A workplace powered by meaning can support the existential needs of its employees by

  • Look beyond salary and listening to and providing what the employee truly needs for meaning in life. This can be in the form of providing flexibility, such as remote or hybrid work, and actively creating a culture that prioritizes work-life balance.
  • Believing that all jobs, regardless of their position, are meaningful and important and make the employees feel and realize the same.
  • Providing in-person social activities to bridge the gap in connection that can happen in remote work. Creating a mentorship model that can pair different employees together can also help.

5 Important Tips to Get Rid of Existential Anxiety

Coping with existential anxiety is more about learning to live well despite these feelings and less about eliminating it. 

  1. Learning to accept the uncertainty of life and letting go of the need to control it can help. By creating awareness around what your triggers are, you can learn to actively shift your thoughts during those times. 
  2. A gratitude practice can also help keep things in perspective.
  3.  You can even explore activities that excite you and make you feel fulfilled and actively spend time doing them. 
  4. Nurturing present or new relationships can also make you feel supported.
  5. If your existential anxiety is interfering with your daily life and tasks and if you feel stuck and unable to help yourself, it’s best to seek professional help.

Therapy for Existential Anxiety

Therapy is an effective way to address your existential anxiety. A therapist can help you become more aware of your needs, the changes you need to make, and how to live life with acceptance, and even create a sense of connection and accountability. Some commonly used therapies to deal with existential anxiety are existential therapy, cognitive-behavioral therapy (CBT), logotherapy, and acceptance and commitment therapy (ACT). [6]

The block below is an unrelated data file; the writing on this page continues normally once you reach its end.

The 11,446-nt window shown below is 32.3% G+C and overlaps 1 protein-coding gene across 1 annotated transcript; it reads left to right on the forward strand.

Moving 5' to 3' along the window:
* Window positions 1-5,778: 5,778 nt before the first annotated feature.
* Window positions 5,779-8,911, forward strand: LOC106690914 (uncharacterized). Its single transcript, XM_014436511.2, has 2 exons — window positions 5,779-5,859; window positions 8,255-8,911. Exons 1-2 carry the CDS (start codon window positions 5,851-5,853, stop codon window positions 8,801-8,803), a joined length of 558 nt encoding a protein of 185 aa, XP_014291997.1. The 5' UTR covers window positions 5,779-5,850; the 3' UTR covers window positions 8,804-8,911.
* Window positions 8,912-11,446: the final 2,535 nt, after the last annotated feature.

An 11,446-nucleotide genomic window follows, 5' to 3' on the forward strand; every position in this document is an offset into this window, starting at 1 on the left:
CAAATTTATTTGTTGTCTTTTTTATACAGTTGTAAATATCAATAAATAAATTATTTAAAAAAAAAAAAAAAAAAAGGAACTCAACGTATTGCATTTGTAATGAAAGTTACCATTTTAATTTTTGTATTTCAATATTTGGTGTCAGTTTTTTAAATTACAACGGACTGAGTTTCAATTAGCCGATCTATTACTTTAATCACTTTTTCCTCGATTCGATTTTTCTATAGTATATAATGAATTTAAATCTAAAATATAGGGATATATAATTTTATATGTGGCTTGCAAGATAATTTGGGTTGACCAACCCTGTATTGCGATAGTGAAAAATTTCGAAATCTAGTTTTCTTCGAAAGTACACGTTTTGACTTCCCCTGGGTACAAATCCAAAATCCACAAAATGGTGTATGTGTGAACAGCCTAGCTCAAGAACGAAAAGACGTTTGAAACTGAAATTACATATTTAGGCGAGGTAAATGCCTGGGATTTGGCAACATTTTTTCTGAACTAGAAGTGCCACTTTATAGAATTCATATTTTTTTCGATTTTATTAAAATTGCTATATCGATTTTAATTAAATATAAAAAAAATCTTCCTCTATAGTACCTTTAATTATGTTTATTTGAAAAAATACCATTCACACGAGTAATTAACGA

Suppose your existential anxiety is one of the manifestations of an underlying mental health condition such as an anxiety disorder or depression. In that case, your therapist may refer you to a psychiatrist or a doctor, who may prescribe medication to treat the symptoms of those conditions.


It is natural to wonder about things like the meaning of existence and death. However, if these thoughts get frequent and overwhelming, they may cause existential anxiety. While there are self-help strategies that you can use to deal with these feelings, it is best to seek professional help as it can aid your healing and growth in a structured manner. If you are experiencing an existential crisis, book a session with one of our mental health experts on United We Care, who can help you with the right coping strategies.


[1] American Psychological Association, “Existential Anxiety,” in APA Dictionary of Psychology. [Online]. Available: https://dictionary.apa.org/existential-anxiety. Accessed: Dec. 30, 2023.

[2] M. Andrews, “The existential crisis,” Behavioral Development Bulletin, vol. 21, no. 1, pp. 104–109, 2016. [Online]. Available: https://doi.org/10.1037/bdb0000014. Accessed: Dec. 30, 2023.

[3] Elijah Akinbode, “Jean-Paul Sartre’s Existential Freedom: A Critical Analysis,” International Journal of European Studies. [Online]. Available: https://philarchive.org/archive/AKIJSE. Accessed: Dec. 30, 2023.

[4] M. Andrews, “The existential crisis,” Behavioral Development Bulletin, vol. 21, no. 1, pp. 104-109, 2016. [Online]. Available: https://psycnet.apa.org/fulltext/2016-29917-010.html. Accessed: Dec. 30, 2023.

[5] Clay Routledge, “You Can’t Cure Your Employee’s Existential Crisis. But You Can Help,” Harvard Business Review. [Online]. Available: https://hbr.org/2021/06/you-cant-cure-your-employees-existential-crisis-but-you-can-help. Accessed: Dec. 30, 2023.

[6] J. Vos, M. Craig, and M. Cooper, “Existential therapies: A meta-analysis of their effects on psychological outcomes,” Journal of Consulting and Clinical Psychology, vol. 83, no. 1, pp. 115–128, 2015. [Online]. Available: https://doi.org/10.1037/a0037167. Accessed: Dec. 30, 2023.

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Author : United We Care

Founded in 2020, United We Care (UWC) is providing mental health and wellness services at a global level, UWC utilizes its team of dedicated and focused professionals with expertise in mental healthcare, to solve 2 essential missing components in the market, sustained user engagement and program efficacy/outcomes.